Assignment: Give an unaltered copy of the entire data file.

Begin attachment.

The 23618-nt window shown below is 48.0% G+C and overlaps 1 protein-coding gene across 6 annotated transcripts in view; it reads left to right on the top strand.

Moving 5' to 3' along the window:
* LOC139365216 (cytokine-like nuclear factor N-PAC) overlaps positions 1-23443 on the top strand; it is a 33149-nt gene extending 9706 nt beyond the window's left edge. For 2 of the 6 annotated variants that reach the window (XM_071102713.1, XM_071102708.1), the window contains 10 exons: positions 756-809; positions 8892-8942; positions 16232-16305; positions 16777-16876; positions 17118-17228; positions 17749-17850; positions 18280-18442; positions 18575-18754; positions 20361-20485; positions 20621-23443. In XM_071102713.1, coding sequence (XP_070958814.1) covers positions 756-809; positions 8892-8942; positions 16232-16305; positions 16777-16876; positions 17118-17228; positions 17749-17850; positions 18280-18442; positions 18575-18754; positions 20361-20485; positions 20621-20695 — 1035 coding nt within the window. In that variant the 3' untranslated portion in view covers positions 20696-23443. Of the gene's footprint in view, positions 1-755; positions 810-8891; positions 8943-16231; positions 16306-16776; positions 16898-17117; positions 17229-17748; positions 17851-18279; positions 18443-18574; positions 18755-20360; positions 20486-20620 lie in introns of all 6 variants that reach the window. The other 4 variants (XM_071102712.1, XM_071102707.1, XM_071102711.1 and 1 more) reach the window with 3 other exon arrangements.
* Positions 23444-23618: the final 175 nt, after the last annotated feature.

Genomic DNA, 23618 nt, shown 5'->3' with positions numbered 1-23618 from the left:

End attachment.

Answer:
The 23618-nt window shown below is 48.0% G+C and overlaps 1 protein-coding gene across 6 annotated transcripts in view; it reads left to right on the top strand.

Moving 5' to 3' along the window:
* LOC139365216 (cytokine-like nuclear factor N-PAC) overlaps positions 1-23443 on the top strand; it is a 33149-nt gene extending 9706 nt beyond the window's left edge. For 2 of the 6 annotated variants that reach the window (XM_071102713.1, XM_071102708.1), the window contains 10 exons: positions 756-809; positions 8892-8942; positions 16232-16305; positions 16777-16876; positions 17118-17228; positions 17749-17850; positions 18280-18442; positions 18575-18754; positions 20361-20485; positions 20621-23443. In XM_071102713.1, coding sequence (XP_070958814.1) covers positions 756-809; positions 8892-8942; positions 16232-16305; positions 16777-16876; positions 17118-17228; positions 17749-17850; positions 18280-18442; positions 18575-18754; positions 20361-20485; positions 20621-20695 — 1035 coding nt within the window. In that variant the 3' untranslated portion in view covers positions 20696-23443. Of the gene's footprint in view, positions 1-755; positions 810-8891; positions 8943-16231; positions 16306-16776; positions 16898-17117; positions 17229-17748; positions 17851-18279; positions 18443-18574; positions 18755-20360; positions 20486-20620 lie in introns of all 6 variants that reach the window. The other 4 variants (XM_071102712.1, XM_071102707.1, XM_071102711.1 and 1 more) reach the window with 3 other exon arrangements.
* Positions 23444-23618: the final 175 nt, after the last annotated feature.

Genomic DNA, 23618 nt, shown 5'->3' with positions numbered 1-23618 from the left: